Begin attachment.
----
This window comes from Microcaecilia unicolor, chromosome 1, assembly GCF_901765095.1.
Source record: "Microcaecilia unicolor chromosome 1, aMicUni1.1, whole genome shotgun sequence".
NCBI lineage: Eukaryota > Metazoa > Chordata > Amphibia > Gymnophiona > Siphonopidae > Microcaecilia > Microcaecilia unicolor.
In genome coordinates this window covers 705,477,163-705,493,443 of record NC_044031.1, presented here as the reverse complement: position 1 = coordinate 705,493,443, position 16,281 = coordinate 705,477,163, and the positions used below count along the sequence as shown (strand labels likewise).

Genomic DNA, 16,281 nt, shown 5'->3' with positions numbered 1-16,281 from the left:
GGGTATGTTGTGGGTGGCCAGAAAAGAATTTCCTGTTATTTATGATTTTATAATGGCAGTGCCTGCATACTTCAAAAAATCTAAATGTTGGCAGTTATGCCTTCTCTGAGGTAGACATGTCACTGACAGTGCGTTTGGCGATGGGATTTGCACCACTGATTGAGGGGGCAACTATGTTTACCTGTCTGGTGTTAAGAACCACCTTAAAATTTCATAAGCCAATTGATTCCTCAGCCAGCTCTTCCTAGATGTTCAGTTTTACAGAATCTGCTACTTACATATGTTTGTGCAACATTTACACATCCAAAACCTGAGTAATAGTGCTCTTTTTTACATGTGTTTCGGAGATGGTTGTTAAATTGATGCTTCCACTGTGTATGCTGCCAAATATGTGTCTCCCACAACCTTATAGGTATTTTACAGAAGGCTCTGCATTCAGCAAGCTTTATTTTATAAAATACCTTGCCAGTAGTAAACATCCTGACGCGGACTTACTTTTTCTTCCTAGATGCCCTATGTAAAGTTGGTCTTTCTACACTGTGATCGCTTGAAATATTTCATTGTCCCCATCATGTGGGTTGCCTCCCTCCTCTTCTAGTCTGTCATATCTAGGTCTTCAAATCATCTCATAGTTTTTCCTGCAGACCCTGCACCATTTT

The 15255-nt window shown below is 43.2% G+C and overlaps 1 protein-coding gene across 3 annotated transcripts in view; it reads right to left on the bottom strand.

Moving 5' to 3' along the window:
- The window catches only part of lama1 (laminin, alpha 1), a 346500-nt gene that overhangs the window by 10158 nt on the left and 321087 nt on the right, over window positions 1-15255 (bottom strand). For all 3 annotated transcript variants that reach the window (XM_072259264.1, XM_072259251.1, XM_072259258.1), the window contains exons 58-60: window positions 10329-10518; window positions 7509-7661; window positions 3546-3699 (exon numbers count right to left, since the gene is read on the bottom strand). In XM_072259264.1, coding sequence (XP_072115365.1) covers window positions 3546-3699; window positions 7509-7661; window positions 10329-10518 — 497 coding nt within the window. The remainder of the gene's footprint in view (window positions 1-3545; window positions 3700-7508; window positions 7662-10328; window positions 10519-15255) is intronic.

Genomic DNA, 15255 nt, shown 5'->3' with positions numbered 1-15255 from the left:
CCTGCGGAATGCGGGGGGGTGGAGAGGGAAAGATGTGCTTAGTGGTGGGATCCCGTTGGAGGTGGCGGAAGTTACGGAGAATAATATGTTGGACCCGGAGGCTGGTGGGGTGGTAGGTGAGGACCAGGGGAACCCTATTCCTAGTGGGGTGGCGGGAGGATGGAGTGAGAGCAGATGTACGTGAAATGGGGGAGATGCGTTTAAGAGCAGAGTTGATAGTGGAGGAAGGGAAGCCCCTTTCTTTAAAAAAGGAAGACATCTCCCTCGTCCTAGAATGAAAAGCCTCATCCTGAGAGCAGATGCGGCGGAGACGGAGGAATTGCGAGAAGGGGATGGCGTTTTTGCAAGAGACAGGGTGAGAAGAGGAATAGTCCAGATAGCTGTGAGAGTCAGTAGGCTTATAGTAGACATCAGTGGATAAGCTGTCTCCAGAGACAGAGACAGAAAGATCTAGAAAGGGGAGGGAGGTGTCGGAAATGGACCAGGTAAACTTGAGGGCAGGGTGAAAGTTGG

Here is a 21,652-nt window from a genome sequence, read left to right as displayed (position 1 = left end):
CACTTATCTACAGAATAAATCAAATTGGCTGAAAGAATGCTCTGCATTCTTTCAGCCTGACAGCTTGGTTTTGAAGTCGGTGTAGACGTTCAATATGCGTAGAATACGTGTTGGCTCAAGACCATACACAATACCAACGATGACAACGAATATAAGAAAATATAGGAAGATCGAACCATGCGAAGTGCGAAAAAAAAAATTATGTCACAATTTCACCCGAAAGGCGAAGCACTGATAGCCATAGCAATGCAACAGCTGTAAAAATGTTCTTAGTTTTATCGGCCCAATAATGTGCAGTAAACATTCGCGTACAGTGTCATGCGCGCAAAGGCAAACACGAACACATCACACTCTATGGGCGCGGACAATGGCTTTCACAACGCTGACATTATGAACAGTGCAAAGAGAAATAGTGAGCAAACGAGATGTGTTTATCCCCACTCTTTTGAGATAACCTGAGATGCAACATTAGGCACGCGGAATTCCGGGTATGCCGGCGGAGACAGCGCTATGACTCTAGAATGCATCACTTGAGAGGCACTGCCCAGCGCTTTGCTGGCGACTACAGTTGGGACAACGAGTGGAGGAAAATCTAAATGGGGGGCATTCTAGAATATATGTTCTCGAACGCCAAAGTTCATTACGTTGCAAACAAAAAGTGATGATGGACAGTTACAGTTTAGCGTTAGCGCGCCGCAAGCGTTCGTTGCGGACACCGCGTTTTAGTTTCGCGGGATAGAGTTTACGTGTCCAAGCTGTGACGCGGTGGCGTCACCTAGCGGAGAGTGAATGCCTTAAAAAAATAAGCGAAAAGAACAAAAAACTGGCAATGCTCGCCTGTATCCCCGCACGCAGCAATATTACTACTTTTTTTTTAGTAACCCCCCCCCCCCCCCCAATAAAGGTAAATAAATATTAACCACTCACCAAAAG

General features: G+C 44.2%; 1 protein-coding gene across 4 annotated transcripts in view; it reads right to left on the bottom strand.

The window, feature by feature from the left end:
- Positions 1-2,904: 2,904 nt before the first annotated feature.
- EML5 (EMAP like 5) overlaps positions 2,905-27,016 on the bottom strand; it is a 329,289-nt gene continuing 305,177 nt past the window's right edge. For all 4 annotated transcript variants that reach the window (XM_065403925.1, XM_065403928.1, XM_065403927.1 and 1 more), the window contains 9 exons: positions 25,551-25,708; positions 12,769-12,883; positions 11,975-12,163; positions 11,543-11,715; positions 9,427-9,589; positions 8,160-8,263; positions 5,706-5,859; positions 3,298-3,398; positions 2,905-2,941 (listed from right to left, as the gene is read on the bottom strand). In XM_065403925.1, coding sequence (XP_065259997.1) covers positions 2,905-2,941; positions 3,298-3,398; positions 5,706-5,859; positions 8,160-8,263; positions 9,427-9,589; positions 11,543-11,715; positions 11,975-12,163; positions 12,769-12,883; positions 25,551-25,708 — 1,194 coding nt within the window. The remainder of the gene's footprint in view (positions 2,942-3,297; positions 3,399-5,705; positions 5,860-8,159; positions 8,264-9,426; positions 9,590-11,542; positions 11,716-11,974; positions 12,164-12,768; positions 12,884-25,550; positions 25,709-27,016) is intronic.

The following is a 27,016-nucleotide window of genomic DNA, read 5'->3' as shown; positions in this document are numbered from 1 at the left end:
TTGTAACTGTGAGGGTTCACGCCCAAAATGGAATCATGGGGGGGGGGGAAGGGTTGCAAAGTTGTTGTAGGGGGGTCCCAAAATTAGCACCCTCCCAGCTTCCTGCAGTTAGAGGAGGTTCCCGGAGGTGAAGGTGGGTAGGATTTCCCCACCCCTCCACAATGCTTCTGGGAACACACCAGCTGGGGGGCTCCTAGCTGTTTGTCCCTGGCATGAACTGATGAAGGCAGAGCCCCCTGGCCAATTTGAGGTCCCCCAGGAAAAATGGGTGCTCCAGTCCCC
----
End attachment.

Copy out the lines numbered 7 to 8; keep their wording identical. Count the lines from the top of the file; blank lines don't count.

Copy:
The 15255-nt window shown below is 43.2% G+C and overlaps 1 protein-coding gene across 3 annotated transcripts in view; it reads right to left on the bottom strand.

Moving 5' to 3' along the window: